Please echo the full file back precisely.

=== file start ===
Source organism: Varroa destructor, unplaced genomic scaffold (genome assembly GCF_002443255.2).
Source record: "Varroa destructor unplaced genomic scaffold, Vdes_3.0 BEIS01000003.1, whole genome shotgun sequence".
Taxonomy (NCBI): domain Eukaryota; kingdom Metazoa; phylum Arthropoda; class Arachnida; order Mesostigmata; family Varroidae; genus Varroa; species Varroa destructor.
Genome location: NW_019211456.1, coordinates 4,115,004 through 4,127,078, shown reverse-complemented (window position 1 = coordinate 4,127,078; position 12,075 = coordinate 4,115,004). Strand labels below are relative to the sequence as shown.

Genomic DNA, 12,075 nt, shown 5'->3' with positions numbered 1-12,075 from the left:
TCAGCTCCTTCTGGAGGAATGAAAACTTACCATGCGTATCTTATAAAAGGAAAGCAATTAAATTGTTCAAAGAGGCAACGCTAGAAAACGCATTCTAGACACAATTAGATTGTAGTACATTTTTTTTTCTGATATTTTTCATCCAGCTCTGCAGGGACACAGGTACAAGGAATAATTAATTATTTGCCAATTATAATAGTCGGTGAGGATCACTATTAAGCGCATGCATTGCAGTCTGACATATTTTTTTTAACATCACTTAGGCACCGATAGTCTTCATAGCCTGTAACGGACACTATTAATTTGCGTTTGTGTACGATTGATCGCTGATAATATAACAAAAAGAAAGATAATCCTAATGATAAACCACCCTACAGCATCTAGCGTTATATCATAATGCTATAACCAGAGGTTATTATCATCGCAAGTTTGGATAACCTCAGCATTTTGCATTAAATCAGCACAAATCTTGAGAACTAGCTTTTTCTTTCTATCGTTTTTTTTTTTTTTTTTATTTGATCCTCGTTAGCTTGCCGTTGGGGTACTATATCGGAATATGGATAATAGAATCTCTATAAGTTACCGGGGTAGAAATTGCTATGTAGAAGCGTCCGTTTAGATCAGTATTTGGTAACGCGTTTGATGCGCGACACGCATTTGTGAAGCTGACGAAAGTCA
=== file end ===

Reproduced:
Source organism: Varroa destructor, unplaced genomic scaffold (genome assembly GCF_002443255.2).
Source record: "Varroa destructor unplaced genomic scaffold, Vdes_3.0 BEIS01000003.1, whole genome shotgun sequence".
Taxonomy (NCBI): domain Eukaryota; kingdom Metazoa; phylum Arthropoda; class Arachnida; order Mesostigmata; family Varroidae; genus Varroa; species Varroa destructor.
Genome location: NW_019211456.1, coordinates 4,115,004 through 4,127,078, shown reverse-complemented (window position 1 = coordinate 4,127,078; position 12,075 = coordinate 4,115,004). Strand labels below are relative to the sequence as shown.

Genomic DNA, 12,075 nt, shown 5'->3' with positions numbered 1-12,075 from the left:
TCAGCTCCTTCTGGAGGAATGAAAACTTACCATGCGTATCTTATAAAAGGAAAGCAATTAAATTGTTCAAAGAGGCAACGCTAGAAAACGCATTCTAGACACAATTAGATTGTAGTACATTTTTTTTTCTGATATTTTTCATCCAGCTCTGCAGGGACACAGGTACAAGGAATAATTAATTATTTGCCAATTATAATAGTCGGTGAGGATCACTATTAAGCGCATGCATTGCAGTCTGACATATTTTTTTTAACATCACTTAGGCACCGATAGTCTTCATAGCCTGTAACGGACACTATTAATTTGCGTTTGTGTACGATTGATCGCTGATAATATAACAAAAAGAAAGATAATCCTAATGATAAACCACCCTACAGCATCTAGCGTTATATCATAATGCTATAACCAGAGGTTATTATCATCGCAAGTTTGGATAACCTCAGCATTTTGCATTAAATCAGCACAAATCTTGAGAACTAGCTTTTTCTTTCTATCGTTTTTTTTTTTTTTTTTATTTGATCCTCGTTAGCTTGCCGTTGGGGTACTATATCGGAATATGGATAATAGAATCTCTATAAGTTACCGGGGTAGAAATTGCTATGTAGAAGCGTCCGTTTAGATCAGTATTTGGTAACGCGTTTGATGCGCGACACGCATTTGTGAAGCTGACGAAAGTCA